Keesler AFB dental, oncologists innovate radiation therapy tool for cancer patients

  • Published
  • By Senior Airman Spencer Tobler
  • 81st Training Wing Public Affairs

In an effort to make radiation therapy for cancer patients more precise and effective, Keesler Air Force Base’s 81st Diagnostic and Therapeutic Squadron and the 81st Dental Squadron innovated a way to craft more precise radiation boluses for patients undergoing care with the 81st Medical Group.

The bolus acts as a medium for the radiation and enables oncologists to lay down a precise amount of energy to a cancer infected area. Radiation particles don’t output energy unless they have a medium to travel through.

“In radiation therapy, we use high energy particles to treat cancer,” said Col. Jason Hayes, 81st MDTS radiation oncologist. “The word bolus actually refers to a piece of equipment that helps concentrate the dose of radiation energy at the skin’s surface.”

When treating something on the skin’s surface with radiation therapy, the very upper layers of the skin won’t receive the radiation because the dose doesn’t start building up until it’s beneath the top layer of the skin, Hayes said.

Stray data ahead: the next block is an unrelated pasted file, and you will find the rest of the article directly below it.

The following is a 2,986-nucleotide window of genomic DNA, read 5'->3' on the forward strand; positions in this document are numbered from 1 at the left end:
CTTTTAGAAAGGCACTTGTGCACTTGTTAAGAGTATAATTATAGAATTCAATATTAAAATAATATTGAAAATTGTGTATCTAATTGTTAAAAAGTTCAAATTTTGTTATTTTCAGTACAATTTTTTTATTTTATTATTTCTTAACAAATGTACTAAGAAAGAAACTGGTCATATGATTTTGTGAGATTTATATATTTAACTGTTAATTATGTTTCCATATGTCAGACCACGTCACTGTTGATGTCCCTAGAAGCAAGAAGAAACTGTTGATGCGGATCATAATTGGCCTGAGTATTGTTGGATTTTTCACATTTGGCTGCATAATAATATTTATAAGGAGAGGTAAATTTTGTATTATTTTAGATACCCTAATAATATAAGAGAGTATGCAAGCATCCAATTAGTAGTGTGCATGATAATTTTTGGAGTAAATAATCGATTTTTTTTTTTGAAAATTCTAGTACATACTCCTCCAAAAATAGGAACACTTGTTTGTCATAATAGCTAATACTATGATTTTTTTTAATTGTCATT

Historically, oncologists used flexible pieces of rubber taped to patient’s faces.

“The old boluses were always cumbersome,” Hayes said. “It’d never be reproduced exactly how it was last time. Some of these patients can have up to 20 treatments.”

With the help of dental, oncology now has the ability to customize boluses.

“We got an impression of the patients’ faces using our computer aid design scanner to scan the patient’s face,” said Stephen Dereis, 81st DS dental laboratory technician. “We essentially tricked our computer into thinking the person’s face was a dental model, as far as the computer thinks, it’s just one weird looking mouth.”

The new bolus making process for each patient has made radiation treatment more effective and helped patient treatment increase in quality and consistency.

“This partnership with dental is going to help us be more efficient and exact, which in-turn, will make us safer,” Hayes said. “If I talk to another radiation oncologist we think alike, but when I talk to a dentist or another medical provider they approach problems differently and the outcome is almost always something novel.”